It is known that many powerful Wall Streeters attended Ivy League Universities and now live in the lap of luxury. However, to have such success like today, many of them used to live in impoverished conditions. They earned little money to make end meets during and before their journey to the top of the financial world. Here are seven wealthy Wall Streeters who started out with nothing.
Jon Corizine grew up on a small family farm in Illinois. His father was an insurance seller and his mother is an elementary school teacher. The CEO of MF Global began his career in banking and finance. He worked for Midwestern banks in the early and mid 1970s. In 1975, he worked for Goldman Sachs.
Jon Corizine started his business experience in the bond department of Continental Illinois National Bank.
Gary Gensler grew up in a working-class home. He worked for Goldman Sachs for 18 years and then for the Treasury Department.
Phil Falcone is the founder of Harbinger Capital. His net worth reaches $2.2 billion. However, the journey to the top of the financial world was rough. He is the youngest of a poor family with nine children. His father was a utility superintended. He had to stop his hockey career due to a knee injury.
Phil Falcone started his career as a junior junk-bond trader.
Lloyd Blankfein grew up in Brooklyn. His father was a postal worker and his mother was a receptionist. Blankfein worked as a lifeguard. While studying, he had to work in the cafeteria to earn a living. After graduation, he entered the investment banking world.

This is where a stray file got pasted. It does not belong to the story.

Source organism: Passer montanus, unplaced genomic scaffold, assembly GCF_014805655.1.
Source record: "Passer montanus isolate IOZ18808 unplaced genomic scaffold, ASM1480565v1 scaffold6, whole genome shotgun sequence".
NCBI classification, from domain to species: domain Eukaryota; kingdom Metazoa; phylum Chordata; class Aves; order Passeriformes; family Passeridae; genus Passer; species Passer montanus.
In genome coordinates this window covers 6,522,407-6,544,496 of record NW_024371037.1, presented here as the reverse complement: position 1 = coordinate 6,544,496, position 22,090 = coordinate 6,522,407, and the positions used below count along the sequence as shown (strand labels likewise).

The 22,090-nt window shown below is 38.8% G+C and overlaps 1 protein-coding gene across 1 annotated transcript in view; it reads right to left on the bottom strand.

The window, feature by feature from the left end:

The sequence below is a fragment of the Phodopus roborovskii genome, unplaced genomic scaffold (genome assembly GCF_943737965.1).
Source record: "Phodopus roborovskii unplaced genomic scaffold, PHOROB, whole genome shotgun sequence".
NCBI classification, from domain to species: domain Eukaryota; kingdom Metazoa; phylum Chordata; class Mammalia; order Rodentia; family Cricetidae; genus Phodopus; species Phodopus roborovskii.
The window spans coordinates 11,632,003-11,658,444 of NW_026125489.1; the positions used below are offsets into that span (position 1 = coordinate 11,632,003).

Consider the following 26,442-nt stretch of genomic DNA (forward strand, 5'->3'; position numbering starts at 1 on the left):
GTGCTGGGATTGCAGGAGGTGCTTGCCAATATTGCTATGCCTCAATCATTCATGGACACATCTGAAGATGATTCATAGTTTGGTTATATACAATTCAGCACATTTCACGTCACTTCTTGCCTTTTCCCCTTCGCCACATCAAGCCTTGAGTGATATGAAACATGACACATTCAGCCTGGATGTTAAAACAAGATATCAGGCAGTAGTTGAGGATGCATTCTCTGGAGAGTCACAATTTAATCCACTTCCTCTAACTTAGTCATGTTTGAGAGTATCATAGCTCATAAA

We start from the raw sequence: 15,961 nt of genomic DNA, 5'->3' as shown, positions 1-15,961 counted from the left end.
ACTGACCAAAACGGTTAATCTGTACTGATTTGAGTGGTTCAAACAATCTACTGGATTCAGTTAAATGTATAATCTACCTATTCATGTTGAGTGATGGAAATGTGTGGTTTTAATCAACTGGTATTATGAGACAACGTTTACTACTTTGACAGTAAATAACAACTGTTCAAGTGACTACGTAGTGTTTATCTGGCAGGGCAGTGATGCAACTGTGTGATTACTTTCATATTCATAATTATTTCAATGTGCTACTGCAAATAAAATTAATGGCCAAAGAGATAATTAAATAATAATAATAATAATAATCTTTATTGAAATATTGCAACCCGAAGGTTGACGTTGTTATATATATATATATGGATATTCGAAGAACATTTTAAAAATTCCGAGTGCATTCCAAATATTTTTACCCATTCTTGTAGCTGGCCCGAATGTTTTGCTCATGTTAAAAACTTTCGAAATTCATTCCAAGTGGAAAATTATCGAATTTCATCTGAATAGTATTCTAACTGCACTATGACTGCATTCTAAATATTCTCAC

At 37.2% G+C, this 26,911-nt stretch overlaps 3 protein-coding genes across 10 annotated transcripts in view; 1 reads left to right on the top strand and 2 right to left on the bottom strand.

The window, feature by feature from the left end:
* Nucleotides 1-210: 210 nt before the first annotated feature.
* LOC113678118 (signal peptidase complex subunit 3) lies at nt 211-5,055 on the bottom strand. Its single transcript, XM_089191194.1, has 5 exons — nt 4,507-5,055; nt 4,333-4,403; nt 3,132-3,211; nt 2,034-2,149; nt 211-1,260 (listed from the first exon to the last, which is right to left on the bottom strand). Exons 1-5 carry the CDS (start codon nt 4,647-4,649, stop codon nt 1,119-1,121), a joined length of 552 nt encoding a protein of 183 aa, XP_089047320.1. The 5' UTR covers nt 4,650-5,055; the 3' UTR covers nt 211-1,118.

Lloyd Blankfein has received $137.74 million over the last five years.
Ray Dalio’s funds produced returns in the 20% range last year. However, it is little known that he worked as a golf caddy and then used his money to buy his first stock (Northeast Airlines). His stock tripled in value by he reached 12 years old. He worked at Dominick and Dominick LLC and Shearson Hayden Stone. In 1983, he founded his hedge fund which becomes the world’s largest.
Ray Dalio used earnings from working as a golf caddy to buy stocks.
John Stumpf grew up on a dairy and poultry farm. Prior to graduation, he worked as a bread maker. He shared a room with his brothers.
John Stumpf has been president of Wells Fargo & Company since August 2005.
Glenn Dubin’s father was a taxi driver and his mother was a hospital administrator. After graduation with a degree in economics from Stony Brook University, he co-founed Highbridge Capital Management with his childhood friend.
Gleen Dubin worked as a retail stock broker at E.F. Hutton & Co.
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